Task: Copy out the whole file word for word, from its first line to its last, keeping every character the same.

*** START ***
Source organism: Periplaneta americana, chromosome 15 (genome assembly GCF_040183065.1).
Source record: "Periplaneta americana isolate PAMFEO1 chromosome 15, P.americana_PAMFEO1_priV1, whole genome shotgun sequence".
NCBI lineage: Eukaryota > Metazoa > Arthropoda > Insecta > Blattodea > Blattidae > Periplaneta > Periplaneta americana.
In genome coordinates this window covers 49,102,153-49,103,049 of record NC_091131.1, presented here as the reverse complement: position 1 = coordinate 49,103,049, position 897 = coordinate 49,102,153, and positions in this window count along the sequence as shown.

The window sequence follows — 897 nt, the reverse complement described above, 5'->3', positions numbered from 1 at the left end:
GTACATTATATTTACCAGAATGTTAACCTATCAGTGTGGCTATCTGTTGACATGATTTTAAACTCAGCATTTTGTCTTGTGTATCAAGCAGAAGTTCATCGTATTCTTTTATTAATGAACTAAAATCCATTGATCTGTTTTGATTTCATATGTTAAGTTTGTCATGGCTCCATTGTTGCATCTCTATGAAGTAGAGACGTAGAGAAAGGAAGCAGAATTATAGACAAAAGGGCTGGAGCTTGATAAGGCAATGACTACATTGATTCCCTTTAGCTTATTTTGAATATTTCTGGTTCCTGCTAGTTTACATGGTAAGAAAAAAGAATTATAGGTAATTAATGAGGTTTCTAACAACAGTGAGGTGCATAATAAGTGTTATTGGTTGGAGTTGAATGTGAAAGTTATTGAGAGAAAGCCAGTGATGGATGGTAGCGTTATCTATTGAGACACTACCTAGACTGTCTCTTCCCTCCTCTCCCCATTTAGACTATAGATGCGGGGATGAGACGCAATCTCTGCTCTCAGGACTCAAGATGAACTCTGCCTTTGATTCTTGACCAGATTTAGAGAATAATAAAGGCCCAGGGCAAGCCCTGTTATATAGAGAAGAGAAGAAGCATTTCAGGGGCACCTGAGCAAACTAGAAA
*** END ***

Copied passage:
Source organism: Periplaneta americana, chromosome 15 (genome assembly GCF_040183065.1).
Source record: "Periplaneta americana isolate PAMFEO1 chromosome 15, P.americana_PAMFEO1_priV1, whole genome shotgun sequence".
NCBI lineage: Eukaryota > Metazoa > Arthropoda > Insecta > Blattodea > Blattidae > Periplaneta > Periplaneta americana.
In genome coordinates this window covers 49,102,153-49,103,049 of record NC_091131.1, presented here as the reverse complement: position 1 = coordinate 49,103,049, position 897 = coordinate 49,102,153, and positions in this window count along the sequence as shown.

The window sequence follows — 897 nt, the reverse complement described above, 5'->3', positions numbered from 1 at the left end:
GTACATTATATTTACCAGAATGTTAACCTATCAGTGTGGCTATCTGTTGACATGATTTTAAACTCAGCATTTTGTCTTGTGTATCAAGCAGAAGTTCATCGTATTCTTTTATTAATGAACTAAAATCCATTGATCTGTTTTGATTTCATATGTTAAGTTTGTCATGGCTCCATTGTTGCATCTCTATGAAGTAGAGACGTAGAGAAAGGAAGCAGAATTATAGACAAAAGGGCTGGAGCTTGATAAGGCAATGACTACATTGATTCCCTTTAGCTTATTTTGAATATTTCTGGTTCCTGCTAGTTTACATGGTAAGAAAAAAGAATTATAGGTAATTAATGAGGTTTCTAACAACAGTGAGGTGCATAATAAGTGTTATTGGTTGGAGTTGAATGTGAAAGTTATTGAGAGAAAGCCAGTGATGGATGGTAGCGTTATCTATTGAGACACTACCTAGACTGTCTCTTCCCTCCTCTCCCCATTTAGACTATAGATGCGGGGATGAGACGCAATCTCTGCTCTCAGGACTCAAGATGAACTCTGCCTTTGATTCTTGACCAGATTTAGAGAATAATAAAGGCCCAGGGCAAGCCCTGTTATATAGAGAAGAGAAGAAGCATTTCAGGGGCACCTGAGCAAACTAGAAA